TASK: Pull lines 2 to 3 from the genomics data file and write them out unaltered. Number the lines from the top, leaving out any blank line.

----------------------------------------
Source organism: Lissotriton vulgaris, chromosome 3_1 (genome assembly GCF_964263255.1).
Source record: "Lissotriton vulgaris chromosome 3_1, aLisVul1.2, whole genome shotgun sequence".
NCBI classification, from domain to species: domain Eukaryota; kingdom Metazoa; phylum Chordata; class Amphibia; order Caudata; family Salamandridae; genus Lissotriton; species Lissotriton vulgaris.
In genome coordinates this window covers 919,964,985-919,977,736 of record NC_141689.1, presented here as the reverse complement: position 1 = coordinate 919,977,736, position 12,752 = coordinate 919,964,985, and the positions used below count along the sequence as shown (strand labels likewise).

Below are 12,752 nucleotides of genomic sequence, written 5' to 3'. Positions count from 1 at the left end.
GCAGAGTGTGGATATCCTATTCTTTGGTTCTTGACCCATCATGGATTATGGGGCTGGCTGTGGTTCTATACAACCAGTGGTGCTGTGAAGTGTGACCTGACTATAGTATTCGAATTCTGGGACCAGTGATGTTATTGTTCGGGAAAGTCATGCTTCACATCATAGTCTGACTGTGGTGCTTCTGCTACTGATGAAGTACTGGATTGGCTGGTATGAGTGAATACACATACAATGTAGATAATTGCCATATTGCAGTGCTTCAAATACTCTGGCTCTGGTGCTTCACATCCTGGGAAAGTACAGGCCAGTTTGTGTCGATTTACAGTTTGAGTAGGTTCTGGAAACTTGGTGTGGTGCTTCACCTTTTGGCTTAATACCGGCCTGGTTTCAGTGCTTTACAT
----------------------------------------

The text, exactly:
Source record: "Lissotriton vulgaris chromosome 3_1, aLisVul1.2, whole genome shotgun sequence".
NCBI classification, from domain to species: domain Eukaryota; kingdom Metazoa; phylum Chordata; class Amphibia; order Caudata; family Salamandridae; genus Lissotriton; species Lissotriton vulgaris.